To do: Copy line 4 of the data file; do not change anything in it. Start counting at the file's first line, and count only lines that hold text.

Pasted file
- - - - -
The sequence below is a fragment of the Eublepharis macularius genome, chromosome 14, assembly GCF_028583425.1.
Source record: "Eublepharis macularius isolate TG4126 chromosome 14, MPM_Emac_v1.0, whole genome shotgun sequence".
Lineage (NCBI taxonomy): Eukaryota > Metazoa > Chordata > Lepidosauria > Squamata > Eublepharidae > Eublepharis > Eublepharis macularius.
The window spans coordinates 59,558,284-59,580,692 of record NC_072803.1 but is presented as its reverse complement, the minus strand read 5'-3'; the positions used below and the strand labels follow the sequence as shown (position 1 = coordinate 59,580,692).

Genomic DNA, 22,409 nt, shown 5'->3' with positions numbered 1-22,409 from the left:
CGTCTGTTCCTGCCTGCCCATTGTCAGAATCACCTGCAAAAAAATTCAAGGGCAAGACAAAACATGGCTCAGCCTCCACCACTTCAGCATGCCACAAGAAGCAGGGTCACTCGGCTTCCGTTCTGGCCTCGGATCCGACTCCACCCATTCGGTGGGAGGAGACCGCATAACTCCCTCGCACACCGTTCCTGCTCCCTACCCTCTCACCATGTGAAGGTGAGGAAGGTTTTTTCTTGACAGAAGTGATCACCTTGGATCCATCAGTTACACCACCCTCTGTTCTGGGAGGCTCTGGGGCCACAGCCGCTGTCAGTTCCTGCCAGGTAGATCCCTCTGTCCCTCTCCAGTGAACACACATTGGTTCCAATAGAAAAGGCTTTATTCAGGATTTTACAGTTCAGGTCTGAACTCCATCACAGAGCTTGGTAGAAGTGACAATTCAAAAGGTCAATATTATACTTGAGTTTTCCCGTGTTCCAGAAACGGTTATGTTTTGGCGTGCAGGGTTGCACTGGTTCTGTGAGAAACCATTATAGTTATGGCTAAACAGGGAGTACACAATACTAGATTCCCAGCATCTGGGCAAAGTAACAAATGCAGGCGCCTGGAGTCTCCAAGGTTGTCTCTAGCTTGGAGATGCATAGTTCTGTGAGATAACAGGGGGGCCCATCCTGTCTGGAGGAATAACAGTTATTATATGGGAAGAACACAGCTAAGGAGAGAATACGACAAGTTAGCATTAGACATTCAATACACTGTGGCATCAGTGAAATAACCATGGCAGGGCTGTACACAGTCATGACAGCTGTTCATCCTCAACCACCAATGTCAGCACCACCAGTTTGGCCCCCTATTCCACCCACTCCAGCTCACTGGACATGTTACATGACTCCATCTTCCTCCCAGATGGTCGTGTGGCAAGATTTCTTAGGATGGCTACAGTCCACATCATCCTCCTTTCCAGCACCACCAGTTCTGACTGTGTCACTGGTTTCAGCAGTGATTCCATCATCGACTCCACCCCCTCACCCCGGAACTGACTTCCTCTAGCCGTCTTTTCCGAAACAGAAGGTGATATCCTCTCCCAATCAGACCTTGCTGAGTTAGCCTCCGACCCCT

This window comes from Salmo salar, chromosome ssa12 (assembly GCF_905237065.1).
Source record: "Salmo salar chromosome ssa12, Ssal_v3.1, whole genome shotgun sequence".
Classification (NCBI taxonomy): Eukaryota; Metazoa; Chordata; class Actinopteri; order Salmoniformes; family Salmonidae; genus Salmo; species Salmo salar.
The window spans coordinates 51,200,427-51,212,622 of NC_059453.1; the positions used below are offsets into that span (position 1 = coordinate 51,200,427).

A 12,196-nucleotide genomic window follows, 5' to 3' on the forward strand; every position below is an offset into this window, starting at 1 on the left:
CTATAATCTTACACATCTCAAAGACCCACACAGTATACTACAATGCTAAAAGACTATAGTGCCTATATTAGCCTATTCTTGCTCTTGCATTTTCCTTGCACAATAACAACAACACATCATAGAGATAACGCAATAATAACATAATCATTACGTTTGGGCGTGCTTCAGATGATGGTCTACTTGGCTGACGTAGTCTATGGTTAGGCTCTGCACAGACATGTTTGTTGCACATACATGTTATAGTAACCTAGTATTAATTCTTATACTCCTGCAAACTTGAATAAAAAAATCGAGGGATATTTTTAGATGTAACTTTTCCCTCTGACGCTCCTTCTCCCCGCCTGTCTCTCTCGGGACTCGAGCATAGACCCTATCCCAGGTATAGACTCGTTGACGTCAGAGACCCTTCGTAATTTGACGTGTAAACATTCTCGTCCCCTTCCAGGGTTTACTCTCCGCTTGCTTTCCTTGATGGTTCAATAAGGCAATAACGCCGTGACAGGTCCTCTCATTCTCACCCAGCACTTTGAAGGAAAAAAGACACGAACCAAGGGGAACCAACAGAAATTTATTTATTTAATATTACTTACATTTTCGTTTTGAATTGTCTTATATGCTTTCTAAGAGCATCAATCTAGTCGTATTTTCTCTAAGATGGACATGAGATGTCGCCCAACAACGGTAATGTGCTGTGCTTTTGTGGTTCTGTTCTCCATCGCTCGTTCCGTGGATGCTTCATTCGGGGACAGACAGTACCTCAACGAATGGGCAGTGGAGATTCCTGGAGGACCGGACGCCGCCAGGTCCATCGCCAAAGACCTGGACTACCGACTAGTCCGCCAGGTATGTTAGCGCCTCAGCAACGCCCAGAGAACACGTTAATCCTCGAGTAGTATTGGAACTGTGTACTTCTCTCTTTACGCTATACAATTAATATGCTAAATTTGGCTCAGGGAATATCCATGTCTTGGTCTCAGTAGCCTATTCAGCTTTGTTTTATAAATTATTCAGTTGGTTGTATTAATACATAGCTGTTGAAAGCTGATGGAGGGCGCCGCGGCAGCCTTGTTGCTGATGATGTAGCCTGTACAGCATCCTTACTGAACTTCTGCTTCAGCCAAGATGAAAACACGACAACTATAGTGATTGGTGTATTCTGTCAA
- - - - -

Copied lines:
The window spans coordinates 59,558,284-59,580,692 of record NC_072803.1 but is presented as its reverse complement, the minus strand read 5'-3'; the positions used below and the strand labels follow the sequence as shown (position 1 = coordinate 59,580,692).